A.J. Liebling on Lincoln’s presence in Springfield (1950)

A.J. Liebling (1904-63), noted essayist and press critic for The New Yorker magazine, visited Springfield in 1950 for the first article in a New Yorker series on the Lincoln tradition. Among those Liebling interviewed were George “Gib” Bunn Jr., Gertrude Masters of the Springfield Art Association, lawyer John P. Snigg and architect Murray Hanes.

The report that ensued is a classic profile of mid-20th century Springfield. The article is not available online, but can be read in Lincoln Library’s Sangamon Valley Collection. The Prairie State: Civil War to the Present, edited by Robert P. Sutton (1976), available from online booksellers, contains a digested version.

Here is Liebling’s tally of Lincoln nomenclature in Springfield:

When the driver mentioned the Abe, he meant the Abraham Lincoln, Springfield’s largest and newest hotel. After I reached my room there, I picked up the telephone directory to look for my friend’s number and right in the front of the book found the A. Lincoln Tourist Court, the Abe Lincoln Baggage Transfer, the Abraham Lincoln Association, the Ann Rutledge Apartment Hotel, and the Ann Rutledge Beauty Salon. After that, instead of looking up my man’s name, I made my initial concession to curiosity about Lincoln. I turned to the “L”s and found listings for the Lincoln Advertising Agency, Lincoln Air Lines, Lincoln Automotive Mechanics School, Lincoln Baggage Transfer Company, Lincoln Cab Company, Lincoln Cafe, Lincoln Candy Company, Lincoln Cash Market, Lincoln College of Law, Lincoln Dental Laboratories, Lincoln Library, Lincoln National Life Insurance Company, Lincoln Park Fieldhouse and Pavilion, Lincoln Radiator and Auto Parts Company, Lincoln School, Lincoln’s Home, and Lincoln’s Monument. Nothing, apparently, had been named for Mrs. Lincoln. Nor, I found, on turning to the “D”s, was there anything named after Stephen A. Douglas, although in 1860 Springfield’s vote was almost evenly divided between the two Illinois Presidential candidates. Cults form around defeated generals and unhappy lovers, but the stature of wives and losing politicians evidently diminishes.schs logo (2)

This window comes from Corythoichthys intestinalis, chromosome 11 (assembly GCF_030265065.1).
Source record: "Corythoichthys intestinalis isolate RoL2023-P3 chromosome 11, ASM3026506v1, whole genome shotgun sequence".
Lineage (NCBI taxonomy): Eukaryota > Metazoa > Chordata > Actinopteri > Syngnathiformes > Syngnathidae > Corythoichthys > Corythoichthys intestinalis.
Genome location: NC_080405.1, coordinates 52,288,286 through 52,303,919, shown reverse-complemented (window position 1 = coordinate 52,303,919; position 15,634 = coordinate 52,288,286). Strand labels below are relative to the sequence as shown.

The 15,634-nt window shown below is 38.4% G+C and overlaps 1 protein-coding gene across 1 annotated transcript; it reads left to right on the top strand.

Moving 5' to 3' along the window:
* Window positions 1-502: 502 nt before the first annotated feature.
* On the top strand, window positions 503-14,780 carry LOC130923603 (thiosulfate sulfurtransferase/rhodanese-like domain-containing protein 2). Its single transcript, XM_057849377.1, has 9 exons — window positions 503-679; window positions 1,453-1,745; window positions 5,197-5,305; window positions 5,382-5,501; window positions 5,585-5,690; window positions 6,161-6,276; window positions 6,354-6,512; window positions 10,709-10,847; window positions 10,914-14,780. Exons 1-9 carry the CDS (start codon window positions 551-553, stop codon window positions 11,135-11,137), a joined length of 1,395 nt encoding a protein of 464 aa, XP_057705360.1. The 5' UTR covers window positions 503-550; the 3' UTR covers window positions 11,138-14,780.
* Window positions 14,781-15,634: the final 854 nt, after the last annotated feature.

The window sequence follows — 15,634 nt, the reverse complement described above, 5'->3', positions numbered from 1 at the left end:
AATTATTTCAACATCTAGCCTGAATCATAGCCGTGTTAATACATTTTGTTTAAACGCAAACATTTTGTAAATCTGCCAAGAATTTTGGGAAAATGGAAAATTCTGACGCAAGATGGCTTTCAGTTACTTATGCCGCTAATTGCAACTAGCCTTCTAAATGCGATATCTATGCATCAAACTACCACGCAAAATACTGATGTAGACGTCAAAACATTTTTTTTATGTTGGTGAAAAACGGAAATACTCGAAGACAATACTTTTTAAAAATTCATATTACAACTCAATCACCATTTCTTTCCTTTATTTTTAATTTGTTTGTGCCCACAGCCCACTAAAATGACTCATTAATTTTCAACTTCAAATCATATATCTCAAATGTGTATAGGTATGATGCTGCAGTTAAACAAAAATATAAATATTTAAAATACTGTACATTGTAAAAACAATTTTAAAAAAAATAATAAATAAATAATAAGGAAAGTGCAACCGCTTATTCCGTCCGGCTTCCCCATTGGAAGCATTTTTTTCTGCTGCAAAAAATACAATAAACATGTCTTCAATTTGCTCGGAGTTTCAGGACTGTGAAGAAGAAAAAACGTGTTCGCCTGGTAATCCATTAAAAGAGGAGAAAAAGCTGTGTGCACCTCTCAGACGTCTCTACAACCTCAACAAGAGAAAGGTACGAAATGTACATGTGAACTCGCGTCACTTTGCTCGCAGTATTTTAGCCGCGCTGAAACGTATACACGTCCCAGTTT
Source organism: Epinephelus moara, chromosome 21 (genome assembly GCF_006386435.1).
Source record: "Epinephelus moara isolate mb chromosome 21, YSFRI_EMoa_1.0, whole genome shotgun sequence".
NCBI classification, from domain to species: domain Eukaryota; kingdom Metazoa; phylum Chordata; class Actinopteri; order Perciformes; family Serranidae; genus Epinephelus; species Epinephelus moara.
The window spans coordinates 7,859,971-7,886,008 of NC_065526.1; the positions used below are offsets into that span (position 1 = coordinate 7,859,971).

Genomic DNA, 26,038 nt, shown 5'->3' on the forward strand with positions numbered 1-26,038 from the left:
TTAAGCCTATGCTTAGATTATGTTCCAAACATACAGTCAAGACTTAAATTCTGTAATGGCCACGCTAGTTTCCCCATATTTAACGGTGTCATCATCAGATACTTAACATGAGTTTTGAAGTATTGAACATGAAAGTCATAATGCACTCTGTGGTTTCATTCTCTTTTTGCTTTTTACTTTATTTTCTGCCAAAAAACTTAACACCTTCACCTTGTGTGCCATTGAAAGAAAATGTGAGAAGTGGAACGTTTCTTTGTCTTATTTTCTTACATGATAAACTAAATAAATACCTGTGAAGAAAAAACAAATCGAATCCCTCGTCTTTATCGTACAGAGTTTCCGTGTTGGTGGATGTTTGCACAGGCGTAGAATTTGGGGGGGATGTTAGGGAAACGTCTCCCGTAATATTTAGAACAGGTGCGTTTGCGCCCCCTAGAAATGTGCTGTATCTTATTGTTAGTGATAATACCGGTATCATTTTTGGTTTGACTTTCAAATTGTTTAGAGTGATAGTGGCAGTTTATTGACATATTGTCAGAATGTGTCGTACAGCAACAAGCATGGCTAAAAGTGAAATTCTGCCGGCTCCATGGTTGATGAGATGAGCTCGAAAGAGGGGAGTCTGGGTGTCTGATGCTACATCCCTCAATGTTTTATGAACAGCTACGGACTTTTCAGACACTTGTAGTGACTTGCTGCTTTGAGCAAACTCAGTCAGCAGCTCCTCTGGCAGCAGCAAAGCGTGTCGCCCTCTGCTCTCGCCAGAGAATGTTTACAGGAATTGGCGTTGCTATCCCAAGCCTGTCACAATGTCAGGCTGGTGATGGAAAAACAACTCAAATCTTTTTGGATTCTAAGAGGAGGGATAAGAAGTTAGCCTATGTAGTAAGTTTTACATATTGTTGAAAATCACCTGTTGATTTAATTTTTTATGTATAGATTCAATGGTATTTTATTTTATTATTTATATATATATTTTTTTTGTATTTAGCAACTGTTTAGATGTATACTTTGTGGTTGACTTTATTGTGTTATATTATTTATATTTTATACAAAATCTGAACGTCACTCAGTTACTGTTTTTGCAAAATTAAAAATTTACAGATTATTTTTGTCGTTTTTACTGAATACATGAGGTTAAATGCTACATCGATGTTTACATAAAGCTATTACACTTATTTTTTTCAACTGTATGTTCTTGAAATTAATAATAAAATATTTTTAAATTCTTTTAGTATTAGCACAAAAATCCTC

Original content copyright Sangamon County Historical Society. You are free to republish this content as long as credit is given to the Society.

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2 Responses to A.J. Liebling on Lincoln’s presence in Springfield (1950)

  1. James Krohe Jr. says:

    We reprinted the Liebling piece in its entirety in A Springfield Reader: Historical Views of the Illinois Capital, 1818-1976, published in Springfield by the Sangamon County Historical Society in 1976. It thus also is available in many area public libraries.


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